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|Written by Frederick Hidell|
|Monday, 16 March 2009 19:00|
After the release of Jay and Silent Bob Strike Back, writer/director Kevin Smith publicly declared that he was not only done with "dick and fart jokes," but the whole View Askew universe of characters he’d launched in his directorial debut, the cult indie hit Clerks. Smith intended to evolve into a more mature and nuanced filmmaker with his next project,
When the cult fan base he’d thumbed his nose at failed to purchase tickets, and mainstream audiences largely rejected the film, Jersey Girl proved a box office bomb. Faced with the largest disappointment of his career, Smith placed the blame on the shoulders of his stars Ben Affleck and Jennifer Lopez, put his tail between his legs, returned to the well, and made Clerks II (featuring familiar View Askew characters, and filled with dick and fart jokes, not to mention a donkey show).
After coming up against significant adversity and a seeming inability to expand his artistic repertoire, Kevin Smith returned to what he knew best. Now it appears Joss Whedon has done the same.
Whedon created some of the best television of the last decade on Buffy the Vampire Slayer and its spinoff, Angel. He has also scripted several
Reuniting the show’s entire original cast, the film was supposed to serve as Whedon's big leap from beloved cult creator to mainstream A-list director; star Nathan Fillion was going to be the next Harrison Ford; and thanks to a clever word of mouth campaign involving dozens of sneak-peek screenings in the months leading up to its release, Serenity was sure to hit the #1 slot on its opening weekend.
But then something went wrong…
The film failed to reach #1, with a measly $10 million opening weekend draw; Nathan Fillion remained the B star he's always been; and, despite mostly positive reviews, the film failed to draw audiences from anywhere beyond a cult fan base that, incidentally, turned out to be much smaller than anyone expected. The film performed equally poor overseas, and its release in several foreign countries was cancelled altogether. The man who'd proven himself a big fish in the pond of television turned out to be a rather small fish indeed in the ocean of big budget Hollywood filmmaking.
While some blame Serenity's failure on a rushed shooting schedule and a modest budget, the cold hard truth is that the movie simply isn't all that good; certainly not in comparison to the best episodes of Buffy and Angel. In fact, Serenity fails even in comparison to the best episodes of Firefly. While Whedon was able to draw tears from viewers during the funeral of a one-off character at the end of the Firefly episode "The Message," the funeral of several main characters at the end of Serenity reads as forced and strangely cold craftsmanship, especially coming from a man who has always been a master at evoking emotional resonance.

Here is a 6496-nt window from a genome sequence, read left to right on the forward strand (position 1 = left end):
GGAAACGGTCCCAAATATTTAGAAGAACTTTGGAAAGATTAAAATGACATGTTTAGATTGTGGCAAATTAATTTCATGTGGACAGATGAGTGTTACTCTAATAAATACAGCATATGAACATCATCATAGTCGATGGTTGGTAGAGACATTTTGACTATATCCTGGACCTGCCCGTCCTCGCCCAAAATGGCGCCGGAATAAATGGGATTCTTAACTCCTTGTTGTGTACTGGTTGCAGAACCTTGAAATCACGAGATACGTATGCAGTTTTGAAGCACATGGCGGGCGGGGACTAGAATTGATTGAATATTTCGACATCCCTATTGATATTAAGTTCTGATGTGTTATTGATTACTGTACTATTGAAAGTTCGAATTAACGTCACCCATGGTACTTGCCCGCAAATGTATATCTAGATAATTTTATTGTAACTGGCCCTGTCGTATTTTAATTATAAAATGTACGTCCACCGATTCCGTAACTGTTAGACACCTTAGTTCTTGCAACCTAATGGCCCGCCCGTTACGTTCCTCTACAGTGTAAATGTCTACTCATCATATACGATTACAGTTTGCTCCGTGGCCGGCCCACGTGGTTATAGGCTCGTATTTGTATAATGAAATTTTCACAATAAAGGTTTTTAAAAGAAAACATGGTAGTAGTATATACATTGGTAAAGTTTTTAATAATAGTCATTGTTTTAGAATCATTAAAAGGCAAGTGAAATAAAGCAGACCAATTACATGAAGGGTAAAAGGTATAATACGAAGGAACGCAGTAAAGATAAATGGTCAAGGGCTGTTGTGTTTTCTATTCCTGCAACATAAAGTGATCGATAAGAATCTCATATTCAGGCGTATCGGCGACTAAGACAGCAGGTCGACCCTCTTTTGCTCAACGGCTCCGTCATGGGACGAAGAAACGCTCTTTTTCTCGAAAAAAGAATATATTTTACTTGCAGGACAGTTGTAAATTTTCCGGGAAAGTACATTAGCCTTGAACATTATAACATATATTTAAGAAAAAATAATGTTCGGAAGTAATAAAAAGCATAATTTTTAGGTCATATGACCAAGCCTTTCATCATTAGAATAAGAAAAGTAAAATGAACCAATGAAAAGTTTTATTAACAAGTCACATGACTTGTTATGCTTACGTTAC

And so, like Smith, faced with adversity and an inability to connect with mainstream cinema audiences, Whedon has returned to the well with Dollhouse, a new television series staring ex-vampire slayer Eliza Dushku. The show's pilot aired on Friday, February 13, and received across-the-board mediocre reviews from virtually every major television critic.
Will it get better from here? Working back in the medium in which he has had the most success, will Whedon be able to recapture the power of his earlier work, or did he peak as an artist with Buffy's series finale in 2003 and enter a period of creative decline that has continued ever since?
A friend recently said to me, “The problem with Buffy was that Whedon started thinking of it as serious drama.” I would argue, rather, the problem was that audiences, critics, and scholars started recognizing it as serious drama.
In a 1975 interview, Bob Dylan described how he transitioned from cultural dynamo in 1966, to sub-par niche artist in the early 1970s, and then back to cultural dynamo. He explains that it took him “a long time to get to do consciously what I used to do unconsciously.” Essentially, Dylan is communicating the fact that once someone tells an artist that they are a genius, it becomes a lot more difficult for the artist to live up to that label.
And Whedon has been repeatedly labelled a genius not only by rabid fans, but by respected critics and decorated scholars, time and time again. I would suggest, then, that Serenity was Whedon’s attempt to do consciously what he used to do unconsciously, and, like Dylan’s early ‘70s work, the result was mediocre art.
Dylan kept at it, however, and eventually released art that rivalled the best of his ‘60s output. Whether Whedon can do the same, and whether or not Dollhouse and its Friday night Fox death-timeslot is even the vehicle through which to do so, remains to be seen.